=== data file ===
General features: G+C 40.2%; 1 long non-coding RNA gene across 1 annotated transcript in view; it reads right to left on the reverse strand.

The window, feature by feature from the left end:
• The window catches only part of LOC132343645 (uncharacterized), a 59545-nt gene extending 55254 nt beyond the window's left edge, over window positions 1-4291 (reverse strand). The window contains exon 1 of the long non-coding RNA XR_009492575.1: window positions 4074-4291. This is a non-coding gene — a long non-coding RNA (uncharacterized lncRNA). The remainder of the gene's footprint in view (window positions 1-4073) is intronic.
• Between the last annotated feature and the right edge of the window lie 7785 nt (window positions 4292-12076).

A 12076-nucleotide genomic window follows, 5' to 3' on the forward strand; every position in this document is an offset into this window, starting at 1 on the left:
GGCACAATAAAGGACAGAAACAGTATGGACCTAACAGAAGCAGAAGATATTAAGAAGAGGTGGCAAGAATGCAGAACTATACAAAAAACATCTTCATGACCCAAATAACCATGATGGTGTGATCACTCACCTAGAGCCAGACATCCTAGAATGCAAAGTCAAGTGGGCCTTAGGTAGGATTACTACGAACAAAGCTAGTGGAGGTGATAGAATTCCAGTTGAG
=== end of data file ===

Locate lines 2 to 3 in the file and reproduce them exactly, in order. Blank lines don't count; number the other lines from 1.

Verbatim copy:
The window, feature by feature from the left end:
• The window catches only part of LOC132343645 (uncharacterized), a 59545-nt gene extending 55254 nt beyond the window's left edge, over window positions 1-4291 (reverse strand). The window contains exon 1 of the long non-coding RNA XR_009492575.1: window positions 4074-4291. This is a non-coding gene — a long non-coding RNA (uncharacterized lncRNA). The remainder of the gene's footprint in view (window positions 1-4073) is intronic.